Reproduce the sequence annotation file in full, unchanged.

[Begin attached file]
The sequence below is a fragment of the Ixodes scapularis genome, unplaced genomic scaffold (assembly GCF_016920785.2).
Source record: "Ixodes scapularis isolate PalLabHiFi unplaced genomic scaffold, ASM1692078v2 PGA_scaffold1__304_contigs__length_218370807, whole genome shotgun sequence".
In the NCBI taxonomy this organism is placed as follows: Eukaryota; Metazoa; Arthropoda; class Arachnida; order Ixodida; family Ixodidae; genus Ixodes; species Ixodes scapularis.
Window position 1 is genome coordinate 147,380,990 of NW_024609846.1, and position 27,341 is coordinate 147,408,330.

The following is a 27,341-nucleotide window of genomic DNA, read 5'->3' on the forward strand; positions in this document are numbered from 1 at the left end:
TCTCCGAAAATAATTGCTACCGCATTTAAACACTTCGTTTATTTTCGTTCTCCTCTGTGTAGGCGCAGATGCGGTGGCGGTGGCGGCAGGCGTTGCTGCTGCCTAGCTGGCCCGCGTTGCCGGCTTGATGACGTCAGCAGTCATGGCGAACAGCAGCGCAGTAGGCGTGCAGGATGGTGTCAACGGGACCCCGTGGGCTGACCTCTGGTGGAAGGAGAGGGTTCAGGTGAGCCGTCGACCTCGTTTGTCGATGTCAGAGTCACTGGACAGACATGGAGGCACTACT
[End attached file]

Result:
The sequence below is a fragment of the Ixodes scapularis genome, unplaced genomic scaffold (assembly GCF_016920785.2).
Source record: "Ixodes scapularis isolate PalLabHiFi unplaced genomic scaffold, ASM1692078v2 PGA_scaffold1__304_contigs__length_218370807, whole genome shotgun sequence".
In the NCBI taxonomy this organism is placed as follows: Eukaryota; Metazoa; Arthropoda; class Arachnida; order Ixodida; family Ixodidae; genus Ixodes; species Ixodes scapularis.
Window position 1 is genome coordinate 147,380,990 of NW_024609846.1, and position 27,341 is coordinate 147,408,330.

The following is a 27,341-nucleotide window of genomic DNA, read 5'->3' on the forward strand; positions in this document are numbered from 1 at the left end:
TCTCCGAAAATAATTGCTACCGCATTTAAACACTTCGTTTATTTTCGTTCTCCTCTGTGTAGGCGCAGATGCGGTGGCGGTGGCGGCAGGCGTTGCTGCTGCCTAGCTGGCCCGCGTTGCCGGCTTGATGACGTCAGCAGTCATGGCGAACAGCAGCGCAGTAGGCGTGCAGGATGGTGTCAACGGGACCCCGTGGGCTGACCTCTGGTGGAAGGAGAGGGTTCAGGTGAGCCGTCGACCTCGTTTGTCGATGTCAGAGTCACTGGACAGACATGGAGGCACTACT